A woman pushes a baby stroller through a gentle snow fall on a sidewalk just below Parliament Hill in Ottawa Saturday, January 8, 2011. A new report from Royal Bank of Canada says more than 20,000 women left Canada’s workforce between February and October, but about triple the number of men joined it. THE CANADIAN PRESS/Fred Chartrand

A woman pushes a baby stroller through a gentle snow fall on a sidewalk just below Parliament Hill in Ottawa Saturday, January 8, 2011. A new report from Royal Bank of Canada says more than 20,000 women left Canada’s workforce between February and October, but about triple the number of men joined it. THE CANADIAN PRESS/Fred Chartrand

Women leaving workforce faster than men, childcare playing big role in exodus: study

The study warns that this pattern could slow down the economic recovery

A new report from Royal Bank of Canada says more than 20,000 women left Canada’s workforce between February and October, but about triple the number of men joined it.

The study says raising children is likely the cause of the exodus, which is seeing women between ages 20 and 24 and 35 and 39 abandoning work faster than most other cohorts.

Mothers with children under six only made up 41 per cent of the labour force in February and yet, they account for two-thirds of the exodus.

The study warns that this pattern could slow down the economic recovery from the COVID-19 pandemic and impact the future of industries largely dominated by women.

The economists behind the study are particularly worried because the high number of women who have lost their jobs during the pandemic are not temporarily laid off and don’t appear to be looking for work like their male counterparts.

RBC says this could be happening because women are more likely to work in industries slower to recover from COVID-19 restrictions, their ability to work from home may be much lower than men because they dominate the hospitality, retail and arts sectors and they often take on more onerous responsibilities associated with raising kids.

READ MORE: Feds probing ways to address COVID-19 impact on women

The Canadian Press


Like us on Facebook and follow us on Twitter.

Want to support local journalism during the pandemic? Make a donation here.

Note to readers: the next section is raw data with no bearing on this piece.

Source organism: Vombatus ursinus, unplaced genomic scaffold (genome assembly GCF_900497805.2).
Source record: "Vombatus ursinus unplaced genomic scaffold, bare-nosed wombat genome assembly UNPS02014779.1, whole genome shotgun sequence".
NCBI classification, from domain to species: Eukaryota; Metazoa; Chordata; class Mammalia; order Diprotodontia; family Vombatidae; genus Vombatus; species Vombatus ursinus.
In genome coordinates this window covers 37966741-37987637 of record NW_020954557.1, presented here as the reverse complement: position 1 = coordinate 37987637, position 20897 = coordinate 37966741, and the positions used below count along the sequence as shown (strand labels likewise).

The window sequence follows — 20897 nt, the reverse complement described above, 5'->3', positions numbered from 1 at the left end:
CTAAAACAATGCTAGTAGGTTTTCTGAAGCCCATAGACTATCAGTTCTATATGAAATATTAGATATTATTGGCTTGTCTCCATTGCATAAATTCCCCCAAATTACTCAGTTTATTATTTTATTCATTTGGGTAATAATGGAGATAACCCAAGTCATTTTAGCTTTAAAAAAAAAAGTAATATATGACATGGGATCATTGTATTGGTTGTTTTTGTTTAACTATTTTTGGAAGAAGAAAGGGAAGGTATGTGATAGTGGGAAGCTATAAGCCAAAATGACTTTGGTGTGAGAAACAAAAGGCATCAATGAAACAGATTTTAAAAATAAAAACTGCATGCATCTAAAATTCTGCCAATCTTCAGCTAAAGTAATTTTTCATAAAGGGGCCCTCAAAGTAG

economywomen in business

Get local stories you won't find anywhere else right to your inbox.
Sign up here

Just Posted

Phyllis Stenson, a mainstay of the local arts scene and the Harrison Festival of the Arts, passed away earlier this month. Stenson was crucial in setting up the foundation for relationships, funding and more that continue even now to echo well past her retirement in 2013. (Contributed Photo/Harrison Festival Society)
Harrison Festival, Fraser Valley arts icon Phyllis Stenson mourned

Stenson passed away in late November, leaving lasting legacy of passion for the arts behind

Construction is expected to start in March of 2021 on 23 new rental homes funded by the provincial government’s Community Housing Fund. (Metro Creative photo)
Province announces rental home project in Chilliwack paid for by Community Housing Fund

Twenty three homes for Indigenous families are planned in partnership with Tzeachten First Nation

Canadian Red Cross staff engaged in a Personal Protective Equipment (PPE) and social distancing training exercise. (Luc Alary / Canadian Red Cross)
Red Cross canvassers following PHO guidelines while going door-to-door

Canvassers using safety protocols including masks and distancing to continue organization’s efforts

Chilliwack-Hope MP Mark Strahl, pictured here in 2017, has harsh words about the federal government’s Fall Economic Statement. (Black Press file)
Chilliwack MP Mark Strahl says Liberal government is leaving millions of Canadians behind

Strahl delivered a blistering critique of the federal government’s Fall Economic Statement

Provincial health officer Dr. Bonnie Henry updates B.C.’s coronavirus situation at the legislature, Nov. 30, 2020. (B.C. government)
Hockey team brought COVID-19 back from Alberta, B.C. doctor says

Dr. Bonnie Henry pleads for out-of-province travel to stop

B.C. Premier John Horgan on a conference call with religious leaders from his B.C. legislature office, Nov. 18, 2020, informing them in-person church services are off until further notice. (B.C. government)
B.C. tourism relief coming soon, Premier John Horgan says

Industry leaders to report on their urgent needs next week

An RCMP cruiser looks on as a military search and rescue helicopter winds down near Bridesville, B.C. Tuesday, Dec. 1. Photo courtesy of RCMP Cpl. Jesse O’Donaghey
B.C. Mountie, suspect airlifted by Canadian Armed Forces from ravine after foot chase

Military aircraft were dispatched from Comox, B.C., say RCMP

Join Black Press Media and Do Some Good
Join Black Press Media and Do Some Good

Pay it Forward program supports local businesses in their community giving

Cannabis bought in British Columbia (Ashley Wadhwani/Black Press Media)
Is it time to start thinking about greener ways to package cannabis?

Packaging suppliers are still figuring eco-friendly and affordable packaging options that fit the mandates of Cannabis Regulations

Photo by Dale Klippenstein
Suspect tries to thwart police in Abbotsford with false 911 call about men with guns

Man twice sped away from officers and then tried to throw them off his trail

An 18-year old male southern resident killer whale, J34, is stranded near Sechelt in 2016. A postmortem examination suggests he died from trauma consistent with a vessel strike. (Photo supplied by Paul Cottrell, Fisheries and Oceans Canada)
“We can do better” — humans the leading cause of orca deaths: study

B.C. research reveals multitude of human and environmental threats affecting killer whales

Most Read